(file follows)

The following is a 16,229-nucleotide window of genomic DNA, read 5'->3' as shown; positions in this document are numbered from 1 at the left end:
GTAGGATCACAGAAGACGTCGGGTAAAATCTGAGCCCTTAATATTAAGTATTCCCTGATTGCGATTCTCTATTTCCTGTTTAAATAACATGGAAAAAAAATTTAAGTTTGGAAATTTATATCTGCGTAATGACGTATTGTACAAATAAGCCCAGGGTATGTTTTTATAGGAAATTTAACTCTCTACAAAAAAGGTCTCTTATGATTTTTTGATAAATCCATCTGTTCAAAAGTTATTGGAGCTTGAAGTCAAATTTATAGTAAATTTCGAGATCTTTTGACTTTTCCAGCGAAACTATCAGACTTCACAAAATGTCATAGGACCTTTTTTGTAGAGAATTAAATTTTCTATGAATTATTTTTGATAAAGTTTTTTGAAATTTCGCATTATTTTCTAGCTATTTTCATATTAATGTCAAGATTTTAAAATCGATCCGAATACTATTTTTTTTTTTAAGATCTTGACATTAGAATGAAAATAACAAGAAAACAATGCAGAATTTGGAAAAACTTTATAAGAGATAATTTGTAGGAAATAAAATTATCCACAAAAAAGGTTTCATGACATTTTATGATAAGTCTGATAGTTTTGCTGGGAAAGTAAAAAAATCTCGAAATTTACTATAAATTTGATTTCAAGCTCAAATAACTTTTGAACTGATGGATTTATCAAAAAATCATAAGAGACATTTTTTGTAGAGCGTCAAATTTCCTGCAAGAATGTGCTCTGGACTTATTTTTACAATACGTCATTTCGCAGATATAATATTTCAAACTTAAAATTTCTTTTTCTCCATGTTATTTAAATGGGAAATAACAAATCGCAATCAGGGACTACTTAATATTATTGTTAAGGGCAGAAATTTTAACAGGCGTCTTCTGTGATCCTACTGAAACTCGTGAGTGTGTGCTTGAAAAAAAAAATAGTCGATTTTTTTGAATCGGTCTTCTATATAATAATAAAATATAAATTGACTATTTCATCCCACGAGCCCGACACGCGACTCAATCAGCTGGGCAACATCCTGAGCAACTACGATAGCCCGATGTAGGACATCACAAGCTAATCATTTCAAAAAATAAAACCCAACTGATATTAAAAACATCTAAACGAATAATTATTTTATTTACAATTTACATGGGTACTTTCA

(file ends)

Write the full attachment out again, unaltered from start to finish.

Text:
The following is a 16,229-nucleotide window of genomic DNA, read 5'->3' as shown; positions in this document are numbered from 1 at the left end:
GTAGGATCACAGAAGACGTCGGGTAAAATCTGAGCCCTTAATATTAAGTATTCCCTGATTGCGATTCTCTATTTCCTGTTTAAATAACATGGAAAAAAAATTTAAGTTTGGAAATTTATATCTGCGTAATGACGTATTGTACAAATAAGCCCAGGGTATGTTTTTATAGGAAATTTAACTCTCTACAAAAAAGGTCTCTTATGATTTTTTGATAAATCCATCTGTTCAAAAGTTATTGGAGCTTGAAGTCAAATTTATAGTAAATTTCGAGATCTTTTGACTTTTCCAGCGAAACTATCAGACTTCACAAAATGTCATAGGACCTTTTTTGTAGAGAATTAAATTTTCTATGAATTATTTTTGATAAAGTTTTTTGAAATTTCGCATTATTTTCTAGCTATTTTCATATTAATGTCAAGATTTTAAAATCGATCCGAATACTATTTTTTTTTTTAAGATCTTGACATTAGAATGAAAATAACAAGAAAACAATGCAGAATTTGGAAAAACTTTATAAGAGATAATTTGTAGGAAATAAAATTATCCACAAAAAAGGTTTCATGACATTTTATGATAAGTCTGATAGTTTTGCTGGGAAAGTAAAAAAATCTCGAAATTTACTATAAATTTGATTTCAAGCTCAAATAACTTTTGAACTGATGGATTTATCAAAAAATCATAAGAGACATTTTTTGTAGAGCGTCAAATTTCCTGCAAGAATGTGCTCTGGACTTATTTTTACAATACGTCATTTCGCAGATATAATATTTCAAACTTAAAATTTCTTTTTCTCCATGTTATTTAAATGGGAAATAACAAATCGCAATCAGGGACTACTTAATATTATTGTTAAGGGCAGAAATTTTAACAGGCGTCTTCTGTGATCCTACTGAAACTCGTGAGTGTGTGCTTGAAAAAAAAAATAGTCGATTTTTTTGAATCGGTCTTCTATATAATAATAAAATATAAATTGACTATTTCATCCCACGAGCCCGACACGCGACTCAATCAGCTGGGCAACATCCTGAGCAACTACGATAGCCCGATGTAGGACATCACAAGCTAATCATTTCAAAAAATAAAACCCAACTGATATTAAAAACATCTAAACGAATAATTATTTTATTTACAATTTACATGGGTACTTTCA